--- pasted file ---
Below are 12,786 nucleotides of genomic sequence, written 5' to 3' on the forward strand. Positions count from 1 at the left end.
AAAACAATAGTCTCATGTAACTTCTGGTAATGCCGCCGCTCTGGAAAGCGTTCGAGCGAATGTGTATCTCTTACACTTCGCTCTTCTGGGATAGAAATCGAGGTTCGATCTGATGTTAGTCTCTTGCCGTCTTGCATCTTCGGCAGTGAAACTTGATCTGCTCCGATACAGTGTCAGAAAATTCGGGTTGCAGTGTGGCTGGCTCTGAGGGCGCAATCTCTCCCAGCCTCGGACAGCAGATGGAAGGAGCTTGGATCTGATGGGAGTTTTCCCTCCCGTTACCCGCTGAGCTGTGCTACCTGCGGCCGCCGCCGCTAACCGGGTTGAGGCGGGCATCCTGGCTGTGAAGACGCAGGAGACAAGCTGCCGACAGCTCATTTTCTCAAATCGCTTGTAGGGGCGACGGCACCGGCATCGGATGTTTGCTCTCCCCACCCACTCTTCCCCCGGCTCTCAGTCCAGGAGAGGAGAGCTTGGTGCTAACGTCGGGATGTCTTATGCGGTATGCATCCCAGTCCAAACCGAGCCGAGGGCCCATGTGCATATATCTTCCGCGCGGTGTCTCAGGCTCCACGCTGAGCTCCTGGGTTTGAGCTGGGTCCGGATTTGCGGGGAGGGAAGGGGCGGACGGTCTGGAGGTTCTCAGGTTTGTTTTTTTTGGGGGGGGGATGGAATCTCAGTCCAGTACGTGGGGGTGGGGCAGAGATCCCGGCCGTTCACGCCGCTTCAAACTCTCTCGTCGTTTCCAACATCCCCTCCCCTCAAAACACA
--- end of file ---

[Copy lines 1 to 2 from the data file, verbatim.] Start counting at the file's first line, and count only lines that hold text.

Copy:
Below are 12,786 nucleotides of genomic sequence, written 5' to 3' on the forward strand. Positions count from 1 at the left end.
AAAACAATAGTCTCATGTAACTTCTGGTAATGCCGCCGCTCTGGAAAGCGTTCGAGCGAATGTGTATCTCTTACACTTCGCTCTTCTGGGATAGAAATCGAGGTTCGATCTGATGTTAGTCTCTTGCCGTCTTGCATCTTCGGCAGTGAAACTTGATCTGCTCCGATACAGTGTCAGAAAATTCGGGTTGCAGTGTGGCTGGCTCTGAGGGCGCAATCTCTCCCAGCCTCGGACAGCAGATGGAAGGAGCTTGGATCTGATGGGAGTTTTCCCTCCCGTTACCCGCTGAGCTGTGCTACCTGCGGCCGCCGCCGCTAACCGGGTTGAGGCGGGCATCCTGGCTGTGAAGACGCAGGAGACAAGCTGCCGACAGCTCATTTTCTCAAATCGCTTGTAGGGGCGACGGCACCGGCATCGGATGTTTGCTCTCCCCACCCACTCTTCCCCCGGCTCTCAGTCCAGGAGAGGAGAGCTTGGTGCTAACGTCGGGATGTCTTATGCGGTATGCATCCCAGTCCAAACCGAGCCGAGGGCCCATGTGCATATATCTTCCGCGCGGTGTCTCAGGCTCCACGCTGAGCTCCTGGGTTTGAGCTGGGTCCGGATTTGCGGGGAGGGAAGGGGCGGACGGTCTGGAGGTTCTCAGGTTTGTTTTTTTTGGGGGGGGGATGGAATCTCAGTCCAGTACGTGGGGGTGGGGCAGAGATCCCGGCCGTTCACGCCGCTTCAAACTCTCTCGTCGTTTCCAACATCCCCTCCCCTCAAAACACA